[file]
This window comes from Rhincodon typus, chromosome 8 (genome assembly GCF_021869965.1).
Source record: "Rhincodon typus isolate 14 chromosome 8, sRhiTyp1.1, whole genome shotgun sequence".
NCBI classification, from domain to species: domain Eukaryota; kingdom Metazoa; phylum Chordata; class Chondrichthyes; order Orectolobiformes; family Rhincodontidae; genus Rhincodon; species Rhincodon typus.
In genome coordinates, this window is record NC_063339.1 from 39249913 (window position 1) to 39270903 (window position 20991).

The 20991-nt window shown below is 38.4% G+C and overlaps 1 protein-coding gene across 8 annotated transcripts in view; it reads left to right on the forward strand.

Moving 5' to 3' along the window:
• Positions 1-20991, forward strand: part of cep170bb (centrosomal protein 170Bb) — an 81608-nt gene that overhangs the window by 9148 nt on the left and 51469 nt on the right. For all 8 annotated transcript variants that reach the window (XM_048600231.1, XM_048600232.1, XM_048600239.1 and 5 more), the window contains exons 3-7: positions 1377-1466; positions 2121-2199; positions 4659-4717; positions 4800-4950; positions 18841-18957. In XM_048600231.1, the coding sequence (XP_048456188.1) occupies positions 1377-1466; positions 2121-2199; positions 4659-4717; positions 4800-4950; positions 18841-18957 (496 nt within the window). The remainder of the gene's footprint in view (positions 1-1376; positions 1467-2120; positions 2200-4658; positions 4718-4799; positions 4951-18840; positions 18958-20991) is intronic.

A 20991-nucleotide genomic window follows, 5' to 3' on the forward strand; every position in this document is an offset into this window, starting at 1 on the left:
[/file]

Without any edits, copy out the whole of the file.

This window comes from Rhincodon typus, chromosome 8 (genome assembly GCF_021869965.1).
Source record: "Rhincodon typus isolate 14 chromosome 8, sRhiTyp1.1, whole genome shotgun sequence".
NCBI classification, from domain to species: domain Eukaryota; kingdom Metazoa; phylum Chordata; class Chondrichthyes; order Orectolobiformes; family Rhincodontidae; genus Rhincodon; species Rhincodon typus.
In genome coordinates, this window is record NC_063339.1 from 39249913 (window position 1) to 39270903 (window position 20991).

The 20991-nt window shown below is 38.4% G+C and overlaps 1 protein-coding gene across 8 annotated transcripts in view; it reads left to right on the forward strand.

Moving 5' to 3' along the window:
• Positions 1-20991, forward strand: part of cep170bb (centrosomal protein 170Bb) — an 81608-nt gene that overhangs the window by 9148 nt on the left and 51469 nt on the right. For all 8 annotated transcript variants that reach the window (XM_048600231.1, XM_048600232.1, XM_048600239.1 and 5 more), the window contains exons 3-7: positions 1377-1466; positions 2121-2199; positions 4659-4717; positions 4800-4950; positions 18841-18957. In XM_048600231.1, the coding sequence (XP_048456188.1) occupies positions 1377-1466; positions 2121-2199; positions 4659-4717; positions 4800-4950; positions 18841-18957 (496 nt within the window). The remainder of the gene's footprint in view (positions 1-1376; positions 1467-2120; positions 2200-4658; positions 4718-4799; positions 4951-18840; positions 18958-20991) is intronic.

A 20991-nucleotide genomic window follows, 5' to 3' on the forward strand; every position in this document is an offset into this window, starting at 1 on the left: